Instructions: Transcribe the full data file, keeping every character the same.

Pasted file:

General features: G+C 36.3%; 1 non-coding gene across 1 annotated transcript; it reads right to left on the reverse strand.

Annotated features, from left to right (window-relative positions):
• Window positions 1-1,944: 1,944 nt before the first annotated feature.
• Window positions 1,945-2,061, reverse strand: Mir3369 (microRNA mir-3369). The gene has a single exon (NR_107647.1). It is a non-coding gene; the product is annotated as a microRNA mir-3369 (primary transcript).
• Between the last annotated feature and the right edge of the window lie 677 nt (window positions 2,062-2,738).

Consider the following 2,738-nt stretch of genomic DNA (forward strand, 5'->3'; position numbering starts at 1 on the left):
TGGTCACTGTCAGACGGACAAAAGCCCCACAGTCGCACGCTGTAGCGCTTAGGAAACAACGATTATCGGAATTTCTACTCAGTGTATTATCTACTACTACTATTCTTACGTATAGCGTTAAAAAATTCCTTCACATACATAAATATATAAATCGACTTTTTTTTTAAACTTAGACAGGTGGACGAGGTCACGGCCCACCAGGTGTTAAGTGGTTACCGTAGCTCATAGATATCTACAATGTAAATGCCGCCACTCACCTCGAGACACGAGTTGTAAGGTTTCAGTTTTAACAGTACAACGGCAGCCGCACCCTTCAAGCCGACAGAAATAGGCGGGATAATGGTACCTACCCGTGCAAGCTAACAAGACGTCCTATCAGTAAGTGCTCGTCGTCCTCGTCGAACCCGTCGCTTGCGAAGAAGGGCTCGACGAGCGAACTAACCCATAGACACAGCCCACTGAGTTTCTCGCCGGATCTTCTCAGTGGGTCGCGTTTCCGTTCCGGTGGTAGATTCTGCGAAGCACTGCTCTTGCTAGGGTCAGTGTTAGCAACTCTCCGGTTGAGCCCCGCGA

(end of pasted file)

General features: G+C 36.3%; 1 non-coding gene across 1 annotated transcript; it reads right to left on the reverse strand.

Annotated features, from left to right (window-relative positions):
• Window positions 1-1,944: 1,944 nt before the first annotated feature.
• Window positions 1,945-2,061, reverse strand: Mir3369 (microRNA mir-3369). The gene has a single exon (NR_107647.1). It is a non-coding gene; the product is annotated as a microRNA mir-3369 (primary transcript).
• Between the last annotated feature and the right edge of the window lie 677 nt (window positions 2,062-2,738).

Consider the following 2,738-nt stretch of genomic DNA (forward strand, 5'->3'; position numbering starts at 1 on the left):
TGGTCACTGTCAGACGGACAAAAGCCCCACAGTCGCACGCTGTAGCGCTTAGGAAACAACGATTATCGGAATTTCTACTCAGTGTATTATCTACTACTACTATTCTTACGTATAGCGTTAAAAAATTCCTTCACATACATAAATATATAAATCGACTTTTTTTTTAAACTTAGACAGGTGGACGAGGTCACGGCCCACCAGGTGTTAAGTGGTTACCGTAGCTCATAGATATCTACAATGTAAATGCCGCCACTCACCTCGAGACACGAGTTGTAAGGTTTCAGTTTTAACAGTACAACGGCAGCCGCACCCTTCAAGCCGACAGAAATAGGCGGGATAATGGTACCTACCCGTGCAAGCTAACAAGACGTCCTATCAGTAAGTGCTCGTCGTCCTCGTCGAACCCGTCGCTTGCGAAGAAGGGCTCGACGAGCGAACTAACCCATAGACACAGCCCACTGAGTTTCTCGCCGGATCTTCTCAGTGGGTCGCGTTTCCGTTCCGGTGGTAGATTCTGCGAAGCACTGCTCTTGCTAGGGTCAGTGTTAGCAACTCTCCGGTTGAGCCCCGCGA